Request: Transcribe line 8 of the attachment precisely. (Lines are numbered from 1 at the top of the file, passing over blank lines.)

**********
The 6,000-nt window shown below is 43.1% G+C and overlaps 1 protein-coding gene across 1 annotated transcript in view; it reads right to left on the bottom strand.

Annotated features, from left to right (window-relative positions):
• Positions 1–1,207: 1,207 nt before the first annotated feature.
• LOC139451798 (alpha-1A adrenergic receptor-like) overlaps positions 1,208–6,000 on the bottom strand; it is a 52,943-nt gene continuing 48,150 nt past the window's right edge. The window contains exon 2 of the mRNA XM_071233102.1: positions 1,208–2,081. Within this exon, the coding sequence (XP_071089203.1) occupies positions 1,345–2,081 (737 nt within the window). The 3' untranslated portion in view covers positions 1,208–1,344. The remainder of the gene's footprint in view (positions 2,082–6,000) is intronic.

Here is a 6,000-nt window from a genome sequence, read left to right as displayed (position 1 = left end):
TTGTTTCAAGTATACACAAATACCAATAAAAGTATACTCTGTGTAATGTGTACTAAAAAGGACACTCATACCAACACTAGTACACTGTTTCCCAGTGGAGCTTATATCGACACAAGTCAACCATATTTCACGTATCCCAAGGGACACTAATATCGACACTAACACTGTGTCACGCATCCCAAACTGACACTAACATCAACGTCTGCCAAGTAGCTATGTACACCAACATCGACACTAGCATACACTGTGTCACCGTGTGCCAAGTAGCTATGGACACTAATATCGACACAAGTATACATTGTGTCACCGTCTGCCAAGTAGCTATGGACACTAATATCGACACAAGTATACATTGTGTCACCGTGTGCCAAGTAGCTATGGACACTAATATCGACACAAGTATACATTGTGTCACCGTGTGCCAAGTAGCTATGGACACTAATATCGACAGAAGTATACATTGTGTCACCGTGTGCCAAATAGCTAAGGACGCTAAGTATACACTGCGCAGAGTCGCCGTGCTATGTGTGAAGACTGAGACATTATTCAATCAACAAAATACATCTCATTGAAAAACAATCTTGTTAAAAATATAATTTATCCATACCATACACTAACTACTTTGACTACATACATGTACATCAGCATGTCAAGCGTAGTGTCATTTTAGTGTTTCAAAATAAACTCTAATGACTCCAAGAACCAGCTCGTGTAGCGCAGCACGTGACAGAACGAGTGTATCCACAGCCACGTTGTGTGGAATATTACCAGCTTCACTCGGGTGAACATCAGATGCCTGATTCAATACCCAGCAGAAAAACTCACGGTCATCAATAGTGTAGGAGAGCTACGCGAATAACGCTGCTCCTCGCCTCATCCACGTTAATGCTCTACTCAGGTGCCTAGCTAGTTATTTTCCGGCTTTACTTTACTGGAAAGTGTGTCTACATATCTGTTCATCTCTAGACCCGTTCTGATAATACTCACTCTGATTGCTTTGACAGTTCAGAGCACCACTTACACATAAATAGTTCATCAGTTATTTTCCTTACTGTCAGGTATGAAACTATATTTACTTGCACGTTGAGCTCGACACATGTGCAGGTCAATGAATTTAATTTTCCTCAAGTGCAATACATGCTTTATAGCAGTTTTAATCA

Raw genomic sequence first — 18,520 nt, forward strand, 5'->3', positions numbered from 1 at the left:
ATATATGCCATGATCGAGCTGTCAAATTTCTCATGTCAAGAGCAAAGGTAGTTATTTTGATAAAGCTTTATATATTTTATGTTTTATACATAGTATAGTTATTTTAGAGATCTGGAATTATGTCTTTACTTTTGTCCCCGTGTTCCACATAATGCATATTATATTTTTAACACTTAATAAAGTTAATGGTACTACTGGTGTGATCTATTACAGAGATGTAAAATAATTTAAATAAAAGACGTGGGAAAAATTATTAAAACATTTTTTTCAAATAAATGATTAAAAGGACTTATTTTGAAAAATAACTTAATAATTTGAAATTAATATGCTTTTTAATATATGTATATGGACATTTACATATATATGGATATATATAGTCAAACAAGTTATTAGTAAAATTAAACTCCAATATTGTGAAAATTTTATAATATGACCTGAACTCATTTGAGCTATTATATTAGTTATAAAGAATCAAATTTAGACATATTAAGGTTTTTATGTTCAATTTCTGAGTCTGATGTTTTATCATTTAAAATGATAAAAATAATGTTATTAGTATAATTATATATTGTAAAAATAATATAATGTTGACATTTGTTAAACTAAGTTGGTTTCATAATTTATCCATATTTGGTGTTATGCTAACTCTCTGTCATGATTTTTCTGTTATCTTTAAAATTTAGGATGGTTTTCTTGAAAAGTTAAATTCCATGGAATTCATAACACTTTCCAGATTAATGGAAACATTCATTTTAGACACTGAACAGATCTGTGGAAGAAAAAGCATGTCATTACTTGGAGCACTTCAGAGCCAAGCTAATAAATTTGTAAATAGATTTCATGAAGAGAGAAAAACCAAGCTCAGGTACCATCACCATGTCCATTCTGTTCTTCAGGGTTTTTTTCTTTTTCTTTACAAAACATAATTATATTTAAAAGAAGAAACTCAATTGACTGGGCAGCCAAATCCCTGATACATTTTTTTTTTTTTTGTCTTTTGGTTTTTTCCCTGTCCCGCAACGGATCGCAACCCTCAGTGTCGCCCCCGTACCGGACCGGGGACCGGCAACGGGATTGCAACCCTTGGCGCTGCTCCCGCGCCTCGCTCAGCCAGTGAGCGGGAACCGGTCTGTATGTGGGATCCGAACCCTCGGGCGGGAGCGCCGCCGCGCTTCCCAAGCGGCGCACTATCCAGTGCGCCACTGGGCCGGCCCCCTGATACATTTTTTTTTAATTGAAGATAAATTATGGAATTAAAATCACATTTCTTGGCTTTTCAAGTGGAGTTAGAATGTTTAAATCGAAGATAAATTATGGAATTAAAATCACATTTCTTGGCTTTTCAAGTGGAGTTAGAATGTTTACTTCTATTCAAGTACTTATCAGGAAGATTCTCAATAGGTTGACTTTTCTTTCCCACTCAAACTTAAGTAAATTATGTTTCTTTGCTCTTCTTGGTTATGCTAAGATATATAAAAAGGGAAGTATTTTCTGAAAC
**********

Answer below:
ATATATGCCATGATCGAGCTGTCAAATTTCTCATGTCAAGAGCAAAGGTAGTTATTTTGATAAAGCTTTATATATTTTATGTTTTATACATAGTATAGTTATTTTAGAGATCTGGAATTATGTCTTTACTTTTGTCCCCGTGTTCCACATAATGCATATTATATTTTTAACACTTAATAAAGTTAATGGTACTACTGGTGTGATCTATTACAGAGATGTAAAATAATTTAAATAAAAGACGTGGGAAAAATTATTAAAACATTTTTTTCAAATAAATGATTAAAAGGACTTATTTTGAAAAATAACTTAATAATTTGAAATTAATATGCTTTTTAATATATGTATATGGACATTTACATATATATGGATATATATAGTCAAACAAGTTATTAGTAAAATTAAACTCCAATATTGTGAAAATTTTATAATATGACCTGAACTCATTTGAGCTATTATATTAGTTATAAAGAATCAAATTTAGACATATTAAGGTTTTTATGTTCAATTTCTGAGTCTGATGTTTTATCATTTAAAATGATAAAAATAATGTTATTAGTATAATTATATATTGTAAAAATAATATAATGTTGACATTTGTTAAACTAAGTTGGTTTCATAATTTATCCATATTTGGTGTTATGCTAACTCTCTGTCATGATTTTTCTGTTATCTTTAAAATTTAGGATGGTTTTCTTGAAAAGTTAAATTCCATGGAATTCATAACACTTTCCAGATTAATGGAAACATTCATTTTAGACACTGAACAGATCTGTGGAAGAAAAAGCATGTCATTACTTGGAGCACTTCAGAGCCAAGCTAATAAATTTGTAAATAGATTTCATGAAGAGAGAAAAACCAAGCTCAGGTACCATCACCATGTCCATTCTGTTCTTCAGGGTTTTTTTCTTTTTCTTTACAAAACATAATTATATTTAAAAGAAGAAACTCAATTGACTGGGCAGCCAAATCCCTGATACATTTTTTTTTTTTTTGTCTTTTGGTTTTTTCCCTGTCCCGCAACGGATCGCAACCCTCAGTGTCGCCCCCGTACCGGACCGGGGACCGGCAACGGGATTGCAACCCTTGGCGCTGCTCCCGCGCCTCGCTCAGCCAGTGAGCGGGAACCGGTCTGTATGTGGGATCCGAACCCTCGGGCGGGAGCGCCGCCGCGCTTCCCAAGCGGCGCACTATCCAGTGCGCCACTGGGCCGGCCCCCTGATACATTTTTTTTTAATTGAAGATAAATTATGGAATTAAAATCACATTTCTTGGCTTTTCAAGTGGAGTTAGAATGTTTAAATCGAAGATAAATTATGGAATTAAAATCACATTTCTTGGCTTTTCAAGTGGAGTTAGAATGTTTACTTCTATTCAAGTACTTATCAGGAAGATTCTCAATAGGTTGACTTTTCTTTCCCACTCAAACTTAAGTAAATTATGTTTCTTTGCTCTTCTTGGTTATGCTAAGATATATAAAAAGGGAAGTATTTTCTGAAAC